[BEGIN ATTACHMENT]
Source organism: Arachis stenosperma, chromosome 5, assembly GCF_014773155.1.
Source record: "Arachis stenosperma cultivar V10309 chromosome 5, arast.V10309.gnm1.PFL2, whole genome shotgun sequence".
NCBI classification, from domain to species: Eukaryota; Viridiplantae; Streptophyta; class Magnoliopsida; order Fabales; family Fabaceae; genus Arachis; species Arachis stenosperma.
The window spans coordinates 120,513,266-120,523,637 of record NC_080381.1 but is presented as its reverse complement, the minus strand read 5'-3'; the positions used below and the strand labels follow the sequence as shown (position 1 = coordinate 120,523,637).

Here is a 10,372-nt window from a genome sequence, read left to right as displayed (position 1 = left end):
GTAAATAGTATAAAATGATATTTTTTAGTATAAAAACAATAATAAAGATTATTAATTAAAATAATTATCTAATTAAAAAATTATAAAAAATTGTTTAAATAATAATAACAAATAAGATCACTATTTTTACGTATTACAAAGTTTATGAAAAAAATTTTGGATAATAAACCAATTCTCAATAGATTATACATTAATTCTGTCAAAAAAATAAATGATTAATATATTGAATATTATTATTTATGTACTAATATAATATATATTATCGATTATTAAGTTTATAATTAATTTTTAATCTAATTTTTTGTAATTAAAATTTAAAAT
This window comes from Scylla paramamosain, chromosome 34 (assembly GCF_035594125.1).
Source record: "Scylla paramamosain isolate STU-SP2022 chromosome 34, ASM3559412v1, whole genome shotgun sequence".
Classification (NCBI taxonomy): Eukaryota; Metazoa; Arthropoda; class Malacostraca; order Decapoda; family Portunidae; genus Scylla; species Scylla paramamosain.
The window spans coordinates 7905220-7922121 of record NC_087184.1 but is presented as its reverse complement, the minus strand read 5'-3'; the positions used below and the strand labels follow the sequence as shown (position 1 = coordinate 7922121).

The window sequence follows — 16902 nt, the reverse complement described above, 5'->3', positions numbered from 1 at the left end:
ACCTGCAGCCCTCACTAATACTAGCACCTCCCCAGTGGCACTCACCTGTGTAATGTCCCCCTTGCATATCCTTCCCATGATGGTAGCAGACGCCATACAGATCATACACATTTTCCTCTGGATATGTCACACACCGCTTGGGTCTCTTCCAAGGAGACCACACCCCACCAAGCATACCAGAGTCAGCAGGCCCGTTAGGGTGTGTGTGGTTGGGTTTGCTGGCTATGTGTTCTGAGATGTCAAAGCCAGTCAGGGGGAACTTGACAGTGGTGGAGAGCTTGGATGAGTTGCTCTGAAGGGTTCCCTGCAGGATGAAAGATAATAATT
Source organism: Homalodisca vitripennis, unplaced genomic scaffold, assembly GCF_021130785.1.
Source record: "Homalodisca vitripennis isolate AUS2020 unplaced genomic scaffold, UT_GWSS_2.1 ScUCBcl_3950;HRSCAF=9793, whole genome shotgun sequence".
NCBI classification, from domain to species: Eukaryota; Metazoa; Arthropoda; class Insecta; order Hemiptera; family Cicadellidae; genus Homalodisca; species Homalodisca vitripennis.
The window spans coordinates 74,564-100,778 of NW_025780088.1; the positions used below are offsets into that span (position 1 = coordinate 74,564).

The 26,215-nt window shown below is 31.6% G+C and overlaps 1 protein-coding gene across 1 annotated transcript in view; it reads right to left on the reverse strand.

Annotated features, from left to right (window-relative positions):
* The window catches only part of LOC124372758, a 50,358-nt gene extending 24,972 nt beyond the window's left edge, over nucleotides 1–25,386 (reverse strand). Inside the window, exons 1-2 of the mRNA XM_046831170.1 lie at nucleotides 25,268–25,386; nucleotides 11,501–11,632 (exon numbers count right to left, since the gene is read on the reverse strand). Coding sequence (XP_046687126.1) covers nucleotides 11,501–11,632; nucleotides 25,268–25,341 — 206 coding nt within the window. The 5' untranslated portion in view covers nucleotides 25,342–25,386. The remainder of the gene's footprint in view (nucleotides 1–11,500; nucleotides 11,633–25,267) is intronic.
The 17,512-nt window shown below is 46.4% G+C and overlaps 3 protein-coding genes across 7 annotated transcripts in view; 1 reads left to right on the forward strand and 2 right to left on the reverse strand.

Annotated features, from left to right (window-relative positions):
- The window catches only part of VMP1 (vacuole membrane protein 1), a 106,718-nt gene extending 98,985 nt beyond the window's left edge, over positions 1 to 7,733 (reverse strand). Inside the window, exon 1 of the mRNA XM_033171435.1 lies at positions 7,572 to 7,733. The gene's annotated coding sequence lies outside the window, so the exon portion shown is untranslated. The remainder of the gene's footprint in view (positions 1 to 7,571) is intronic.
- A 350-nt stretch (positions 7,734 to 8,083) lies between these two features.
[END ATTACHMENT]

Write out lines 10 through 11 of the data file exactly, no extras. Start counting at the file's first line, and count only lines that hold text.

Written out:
The window spans coordinates 7905220-7922121 of record NC_087184.1 but is presented as its reverse complement, the minus strand read 5'-3'; the positions used below and the strand labels follow the sequence as shown (position 1 = coordinate 7922121).

The window sequence follows — 16902 nt, the reverse complement described above, 5'->3', positions numbered from 1 at the left end: